This directive would appear to mean that an accused who can afford it has an absolute right to a stenographic reporter, while an accused who cannot afford it has only a "catch-as-catch-can" right. But such an invidious discrimination between rich and poor would raise serious questions of fundamental fairness. See Griffin v. Illinois, 351 U.S. 12, 76 S.Ct. 585, 100 L.Ed. 891 (1956); Douglas v. California, 372 U.S. 353, 83 S.Ct. 814, 9 L.Ed.2d 811 (1963); Hardy v. United States, 375 U.S. 277, 84 S.Ct. 424, 11 L.Ed.2d 331 (1964); Lane v. Brown, 372 U.S. 477, 83 S.Ct. 768, 9 L.Ed.2d 892 (1963); Gideon v. Wainwright, 372 U.S. 335, 83 S.Ct. 792, 9 L.Ed.2d 799 (1963); Coppedge v. United States, 369 U.S. 438, 82 S.Ct. 917 (1962). In any event, it is plain that Wilson's refusal to proceed without a reporter may not be deemed a waiver of a preliminary hearing.


The Government appears to argue that the return of the indictment moots the issue of probable cause and hence legitimates petitioner's detention. Violations of rights safeguarded by the Constitution and Rules of Court should not lightly be buried under claims of mootness. This is especially true where, as here, there is danger that the violations may occur so frequently that the interests of the general public, as well as the individual petitioner, are directly at stake.8


Since a court cannot retroactively prevent an unreasonable search or an unlawful period of police detention, the ordinary means of vindicating Fourth Amendment and Rule 5(a) rights is to exclude evidence derived from their violation. But denial of the right to confront witnesses in a preliminary hearing and refute evidence on probable cause does not directly result in evidence and therefore presents a difficult question of remedies.9 The fact that there is no right to confront and refute the witnesses in the secret ex parte proceedings of a grand jury accentuates the critical nature of the right to confront them when the criminal process is begun by an arrest. It seems clear to me that the question how to vindicate this critical right is not frivolous and requires thorough consideration in the exercise of our supervisory power over the processes of criminal justice. I therefore dissent from the order of the Court denying Wilson's petition for leave to appeal in forma pauperis.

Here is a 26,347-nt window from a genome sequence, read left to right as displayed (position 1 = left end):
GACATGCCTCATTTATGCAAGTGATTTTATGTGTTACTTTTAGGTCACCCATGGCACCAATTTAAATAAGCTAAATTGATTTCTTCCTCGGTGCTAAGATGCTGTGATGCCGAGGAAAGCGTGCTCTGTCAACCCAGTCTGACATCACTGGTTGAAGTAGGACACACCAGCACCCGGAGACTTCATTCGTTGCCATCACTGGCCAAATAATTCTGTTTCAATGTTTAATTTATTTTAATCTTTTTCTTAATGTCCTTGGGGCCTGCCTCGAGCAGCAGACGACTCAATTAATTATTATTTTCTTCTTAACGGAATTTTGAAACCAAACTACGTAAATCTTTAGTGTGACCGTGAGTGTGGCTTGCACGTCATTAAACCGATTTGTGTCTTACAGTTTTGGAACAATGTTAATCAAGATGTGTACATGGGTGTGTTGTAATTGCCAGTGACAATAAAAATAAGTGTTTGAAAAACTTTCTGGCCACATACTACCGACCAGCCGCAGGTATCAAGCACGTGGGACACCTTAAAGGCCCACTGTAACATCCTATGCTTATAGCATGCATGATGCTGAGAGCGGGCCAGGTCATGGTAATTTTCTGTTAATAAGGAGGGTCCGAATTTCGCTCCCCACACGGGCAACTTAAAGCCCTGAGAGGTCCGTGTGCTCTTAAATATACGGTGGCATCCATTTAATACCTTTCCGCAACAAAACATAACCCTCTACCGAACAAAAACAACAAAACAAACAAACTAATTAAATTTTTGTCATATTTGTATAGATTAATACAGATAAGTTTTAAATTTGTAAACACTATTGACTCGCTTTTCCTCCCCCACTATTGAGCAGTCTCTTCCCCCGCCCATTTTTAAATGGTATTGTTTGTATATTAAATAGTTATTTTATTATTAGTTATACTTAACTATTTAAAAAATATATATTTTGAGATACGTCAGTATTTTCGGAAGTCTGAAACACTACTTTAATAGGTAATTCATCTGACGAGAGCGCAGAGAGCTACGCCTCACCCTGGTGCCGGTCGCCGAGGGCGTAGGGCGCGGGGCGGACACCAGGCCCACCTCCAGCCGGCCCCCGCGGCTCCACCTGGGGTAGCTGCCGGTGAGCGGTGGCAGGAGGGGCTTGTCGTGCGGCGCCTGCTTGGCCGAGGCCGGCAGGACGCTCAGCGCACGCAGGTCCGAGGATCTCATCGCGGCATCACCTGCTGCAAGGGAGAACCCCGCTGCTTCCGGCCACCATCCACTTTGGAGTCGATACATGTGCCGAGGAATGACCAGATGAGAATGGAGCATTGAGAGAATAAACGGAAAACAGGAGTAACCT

Government's opposition to the present petition


The Government's opposition describes this entry as follows: "* * * the petitioner requested a hearing without counsel. The Government, however, requested a continuance because the matter had already been presented to the grand jury, and an indictment was expected within a short time. Counsel for the Government suggested that the case be continued until after the first of January. The Commissioner, however, granted a continuance for only one week, until December 24. The petitioner was advised that if an indictment had not been returned by December 24, he would be given a preliminary hearing on that date."


"Rule 5(c), Fed.R.Crim.P., 18 U.S.C.A., requires a United States Commissioner, unless preliminary examination is waived, to proceed with this important inquiry and hearing `within a reasonable time.' And the purpose of preliminary hearing is such that `a reasonable time' must be a short time." Lloyd v. United States, 104 U.S.App.D.C. 48, 49, 259 F.2d 334, 335 (1958), (Statement of three judges on petition for rehearing en banc), cert. denied, 359 U.S. 912, 79 S.Ct. 593, 3 L. Ed.2d 578 (1959)

No reason is shown why the witnesses could not have been contacted during the 24-hour detention preceding presentment.


Compare, Manual for United States Commissioners (Prepared 1943, revised 1948), p. 11: